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The Impact of Translator Prominence: Celebrity Translators and their Indirect Translations in Meiji Japan

Project description

Understanding the importance of translators during the Meiji period

The Meiji is an era of Japanese history lasting from September 1868 to July 1912. This period covered the first half of the Empire of Japan, during which Japanese society moved from being an isolated feudal society to its modern and industrialised form. Translations played a vital role in shaping the Meiji state and society. In line with this, the Marie Skłodowska-Curie Actions (MSCA) IMPACTRANS project will investigate the relationship between translators, their social status, and their approaches to producing indirect translations (translations of translations) in Japan during the Meiji period. Project work will shed light on the impact of translator notability during that time.

Objective

This Fellowship will enable me to establish myself as a leading female researcher in indirect translation in modern Japan with expertise in Digital Humanities, and to develop my career by undertaking advanced training, knowledge exchange, dissemination, deepening my expertise. Research training is implemented through the proposed project and in a collaboration with two leading experts. The project investigates the relationship between translators? social statuses and their approaches to producing indirect translations (i.e. translations of translations) in Japan during the Meiji period (1868-1912). The aim of this interdisciplinary project is to lay the ground for a larger collaborative project which I will undertake following this Fellowship. I will spend the preparatory (M1-M3) and return stages (M24-M36) at the School of Languages, Literature and Cultural Studies, Trinity College Dublin (TCD), under the supervision of Dr James Hadley, an expert in Digital Humanities and Japanese Translation. At TCD, I will develop specialist skills in Digital Humanities, mentoring and networking through training, teaching, organising a conference and public engagement which enable me to share my knowledge. During the outgoing stage (M4-M23) I will be hosted by the School of Culture, Media and Society, Waseda University (WUD) Japan, under the supervision of Prof Hirokazu Toeda, a highly established specialist in Modern Japanese Literature. At WUD, I will have full access to extensive archival materials and expert knowledge in Modern Japanese Literary Culture and Gender, which are crucial for this project. I will also collaborate with WUD?s experts in these areas and develop my professional network which I will share at TCD. These facilities and opportunities will greatly assist the development of this project, benefit my personal development as an independent researcher as well as generate collaborative opportunities for future projects for myself and the host institutions.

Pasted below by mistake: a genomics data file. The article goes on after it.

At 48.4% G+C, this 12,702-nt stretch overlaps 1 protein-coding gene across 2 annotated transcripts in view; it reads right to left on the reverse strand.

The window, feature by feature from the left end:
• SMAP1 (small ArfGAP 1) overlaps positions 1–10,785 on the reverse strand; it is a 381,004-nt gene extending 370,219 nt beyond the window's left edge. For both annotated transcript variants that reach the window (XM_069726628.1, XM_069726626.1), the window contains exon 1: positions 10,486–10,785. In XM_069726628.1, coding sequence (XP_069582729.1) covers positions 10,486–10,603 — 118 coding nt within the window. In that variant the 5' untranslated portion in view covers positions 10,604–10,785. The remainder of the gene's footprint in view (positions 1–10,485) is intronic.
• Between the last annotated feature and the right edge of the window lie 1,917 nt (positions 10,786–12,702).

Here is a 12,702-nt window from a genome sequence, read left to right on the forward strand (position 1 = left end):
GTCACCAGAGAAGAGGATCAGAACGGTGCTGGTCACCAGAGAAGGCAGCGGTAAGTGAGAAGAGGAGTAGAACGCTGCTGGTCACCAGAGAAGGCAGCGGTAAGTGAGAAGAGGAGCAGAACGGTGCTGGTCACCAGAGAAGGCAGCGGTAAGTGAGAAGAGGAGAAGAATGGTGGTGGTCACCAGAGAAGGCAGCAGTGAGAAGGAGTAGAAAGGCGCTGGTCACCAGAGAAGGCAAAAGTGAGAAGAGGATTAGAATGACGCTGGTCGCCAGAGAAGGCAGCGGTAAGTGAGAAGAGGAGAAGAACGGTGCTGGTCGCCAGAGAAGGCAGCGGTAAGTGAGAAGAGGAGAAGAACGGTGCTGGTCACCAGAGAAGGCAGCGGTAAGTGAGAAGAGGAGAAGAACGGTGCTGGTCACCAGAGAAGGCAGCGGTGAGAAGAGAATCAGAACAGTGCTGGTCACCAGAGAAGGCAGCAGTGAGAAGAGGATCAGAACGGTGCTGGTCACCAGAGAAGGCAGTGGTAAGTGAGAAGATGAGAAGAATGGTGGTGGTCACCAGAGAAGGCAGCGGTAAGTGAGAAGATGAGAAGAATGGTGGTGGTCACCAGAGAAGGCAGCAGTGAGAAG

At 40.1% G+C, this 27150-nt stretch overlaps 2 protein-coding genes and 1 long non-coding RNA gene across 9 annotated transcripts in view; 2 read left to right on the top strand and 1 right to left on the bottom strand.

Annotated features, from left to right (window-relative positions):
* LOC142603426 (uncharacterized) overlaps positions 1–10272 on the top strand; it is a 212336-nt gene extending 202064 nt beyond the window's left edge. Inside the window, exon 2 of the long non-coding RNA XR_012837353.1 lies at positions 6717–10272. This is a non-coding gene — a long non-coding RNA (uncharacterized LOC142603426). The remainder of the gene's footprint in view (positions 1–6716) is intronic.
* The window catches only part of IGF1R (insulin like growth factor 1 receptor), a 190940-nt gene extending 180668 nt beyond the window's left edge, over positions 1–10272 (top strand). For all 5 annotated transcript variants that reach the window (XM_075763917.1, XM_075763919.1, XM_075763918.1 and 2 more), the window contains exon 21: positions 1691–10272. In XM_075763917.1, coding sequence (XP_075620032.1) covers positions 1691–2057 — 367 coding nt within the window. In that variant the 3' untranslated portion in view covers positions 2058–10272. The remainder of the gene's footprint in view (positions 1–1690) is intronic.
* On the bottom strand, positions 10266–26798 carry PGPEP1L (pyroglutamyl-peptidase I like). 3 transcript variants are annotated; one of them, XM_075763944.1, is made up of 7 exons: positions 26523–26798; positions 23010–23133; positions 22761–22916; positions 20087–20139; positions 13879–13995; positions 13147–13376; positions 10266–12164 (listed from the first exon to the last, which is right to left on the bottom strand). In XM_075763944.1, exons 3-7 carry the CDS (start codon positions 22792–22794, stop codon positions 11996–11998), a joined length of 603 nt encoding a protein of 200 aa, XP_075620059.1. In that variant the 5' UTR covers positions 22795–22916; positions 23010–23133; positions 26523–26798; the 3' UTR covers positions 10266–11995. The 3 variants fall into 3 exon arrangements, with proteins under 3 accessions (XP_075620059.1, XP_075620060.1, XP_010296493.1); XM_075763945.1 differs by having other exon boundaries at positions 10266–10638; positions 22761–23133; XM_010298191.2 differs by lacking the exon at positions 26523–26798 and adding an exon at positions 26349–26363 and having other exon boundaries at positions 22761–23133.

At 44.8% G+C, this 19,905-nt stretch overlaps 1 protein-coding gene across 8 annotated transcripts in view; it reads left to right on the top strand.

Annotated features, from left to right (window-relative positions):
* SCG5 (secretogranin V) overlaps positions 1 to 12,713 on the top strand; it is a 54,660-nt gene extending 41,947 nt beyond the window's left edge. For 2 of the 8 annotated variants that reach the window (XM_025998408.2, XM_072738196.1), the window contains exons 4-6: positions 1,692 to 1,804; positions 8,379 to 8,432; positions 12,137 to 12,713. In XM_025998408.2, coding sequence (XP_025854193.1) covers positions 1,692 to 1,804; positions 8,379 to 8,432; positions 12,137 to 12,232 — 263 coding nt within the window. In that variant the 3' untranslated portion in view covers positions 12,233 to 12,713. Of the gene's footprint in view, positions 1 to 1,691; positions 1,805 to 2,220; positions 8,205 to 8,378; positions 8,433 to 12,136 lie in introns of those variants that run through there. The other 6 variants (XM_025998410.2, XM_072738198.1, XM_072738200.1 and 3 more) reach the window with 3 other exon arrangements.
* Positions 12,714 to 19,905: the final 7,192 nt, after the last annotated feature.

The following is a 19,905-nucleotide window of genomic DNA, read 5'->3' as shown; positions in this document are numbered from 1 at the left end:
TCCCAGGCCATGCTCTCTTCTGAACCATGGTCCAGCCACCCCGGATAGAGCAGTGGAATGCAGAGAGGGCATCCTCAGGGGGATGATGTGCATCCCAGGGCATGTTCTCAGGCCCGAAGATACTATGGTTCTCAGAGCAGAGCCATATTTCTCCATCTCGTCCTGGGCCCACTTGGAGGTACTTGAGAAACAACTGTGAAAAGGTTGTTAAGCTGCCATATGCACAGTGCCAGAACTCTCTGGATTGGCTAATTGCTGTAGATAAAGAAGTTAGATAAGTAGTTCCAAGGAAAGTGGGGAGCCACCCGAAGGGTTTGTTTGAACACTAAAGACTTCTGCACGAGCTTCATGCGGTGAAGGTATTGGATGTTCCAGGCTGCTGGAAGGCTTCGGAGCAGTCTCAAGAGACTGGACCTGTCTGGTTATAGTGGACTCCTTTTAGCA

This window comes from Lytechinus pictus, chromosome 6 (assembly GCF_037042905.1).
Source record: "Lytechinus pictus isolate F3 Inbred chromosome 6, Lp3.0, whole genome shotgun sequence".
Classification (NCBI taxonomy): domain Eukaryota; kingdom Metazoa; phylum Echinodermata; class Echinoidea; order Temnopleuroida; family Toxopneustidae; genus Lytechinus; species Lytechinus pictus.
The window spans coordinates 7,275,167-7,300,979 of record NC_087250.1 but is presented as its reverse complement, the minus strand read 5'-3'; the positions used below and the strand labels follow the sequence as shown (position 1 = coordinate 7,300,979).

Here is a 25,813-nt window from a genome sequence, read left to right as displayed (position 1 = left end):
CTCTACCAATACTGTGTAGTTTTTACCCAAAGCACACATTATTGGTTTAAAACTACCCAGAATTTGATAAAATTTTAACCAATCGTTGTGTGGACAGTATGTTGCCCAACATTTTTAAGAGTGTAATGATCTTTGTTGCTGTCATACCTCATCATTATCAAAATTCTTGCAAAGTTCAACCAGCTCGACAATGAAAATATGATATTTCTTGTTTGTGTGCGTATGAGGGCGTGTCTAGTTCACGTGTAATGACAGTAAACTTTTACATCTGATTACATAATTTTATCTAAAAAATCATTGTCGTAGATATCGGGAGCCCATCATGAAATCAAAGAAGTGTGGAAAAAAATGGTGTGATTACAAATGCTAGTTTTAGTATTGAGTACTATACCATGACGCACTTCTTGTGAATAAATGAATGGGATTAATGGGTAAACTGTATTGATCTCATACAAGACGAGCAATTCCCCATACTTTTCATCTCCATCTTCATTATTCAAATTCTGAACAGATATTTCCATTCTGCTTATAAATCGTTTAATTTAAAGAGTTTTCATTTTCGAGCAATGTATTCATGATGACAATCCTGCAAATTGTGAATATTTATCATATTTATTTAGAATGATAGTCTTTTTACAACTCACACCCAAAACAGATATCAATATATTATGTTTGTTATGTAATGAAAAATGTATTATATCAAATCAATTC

Coordinator

THE PROVOST, FELLOWS, FOUNDATION SCHOLARS & THE OTHER MEMBERS OF BOARD, OF THE COLLEGE OF THE HOLY & UNDIVIDED TRINITY OF QUEEN ELIZABETH NEAR DUBLIN
Net EU contribution
€ 303 550,56
Address
COLLEGE GREEN TRINITY COLLEGE
D02 CX56 DUBLIN 2
Ireland

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Region
Ireland Eastern and Midland Dublin
Activity type
Higher or Secondary Education Establishments
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Total cost
No data

Partners (1)